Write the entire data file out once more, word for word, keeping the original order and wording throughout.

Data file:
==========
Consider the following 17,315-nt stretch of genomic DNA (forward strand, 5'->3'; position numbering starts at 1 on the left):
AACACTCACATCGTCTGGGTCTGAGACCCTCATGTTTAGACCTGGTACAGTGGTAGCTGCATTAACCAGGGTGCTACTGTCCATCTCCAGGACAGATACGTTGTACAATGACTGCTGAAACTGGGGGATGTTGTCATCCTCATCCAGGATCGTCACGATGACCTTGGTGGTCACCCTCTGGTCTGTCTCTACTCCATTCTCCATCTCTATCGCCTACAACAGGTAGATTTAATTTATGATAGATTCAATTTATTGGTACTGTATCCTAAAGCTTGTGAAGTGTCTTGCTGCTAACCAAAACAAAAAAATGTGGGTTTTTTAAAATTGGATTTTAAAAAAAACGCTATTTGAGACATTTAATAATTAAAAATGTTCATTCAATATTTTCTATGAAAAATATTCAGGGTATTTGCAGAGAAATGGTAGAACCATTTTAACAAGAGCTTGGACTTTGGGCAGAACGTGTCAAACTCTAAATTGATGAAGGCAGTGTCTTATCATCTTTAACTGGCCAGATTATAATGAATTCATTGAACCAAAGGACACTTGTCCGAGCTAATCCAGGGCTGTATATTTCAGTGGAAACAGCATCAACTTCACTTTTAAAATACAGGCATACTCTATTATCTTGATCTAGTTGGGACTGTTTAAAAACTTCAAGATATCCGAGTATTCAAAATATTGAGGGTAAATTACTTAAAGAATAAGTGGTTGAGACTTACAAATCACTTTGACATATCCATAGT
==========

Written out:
Consider the following 17,315-nt stretch of genomic DNA (forward strand, 5'->3'; position numbering starts at 1 on the left):
AACACTCACATCGTCTGGGTCTGAGACCCTCATGTTTAGACCTGGTACAGTGGTAGCTGCATTAACCAGGGTGCTACTGTCCATCTCCAGGACAGATACGTTGTACAATGACTGCTGAAACTGGGGGATGTTGTCATCCTCATCCAGGATCGTCACGATGACCTTGGTGGTCACCCTCTGGTCTGTCTCTACTCCATTCTCCATCTCTATCGCCTACAACAGGTAGATTTAATTTATGATAGATTCAATTTATTGGTACTGTATCCTAAAGCTTGTGAAGTGTCTTGCTGCTAACCAAAACAAAAAAATGTGGGTTTTTTAAAATTGGATTTTAAAAAAAACGCTATTTGAGACATTTAATAATTAAAAATGTTCATTCAATATTTTCTATGAAAAATATTCAGGGTATTTGCAGAGAAATGGTAGAACCATTTTAACAAGAGCTTGGACTTTGGGCAGAACGTGTCAAACTCTAAATTGATGAAGGCAGTGTCTTATCATCTTTAACTGGCCAGATTATAATGAATTCATTGAACCAAAGGACACTTGTCCGAGCTAATCCAGGGCTGTATATTTCAGTGGAAACAGCATCAACTTCACTTTTAAAATACAGGCATACTCTATTATCTTGATCTAGTTGGGACTGTTTAAAAACTTCAAGATATCCGAGTATTCAAAATATTGAGGGTAAATTACTTAAAGAATAAGTGGTTGAGACTTACAAATCACTTTGACATATCCATAGT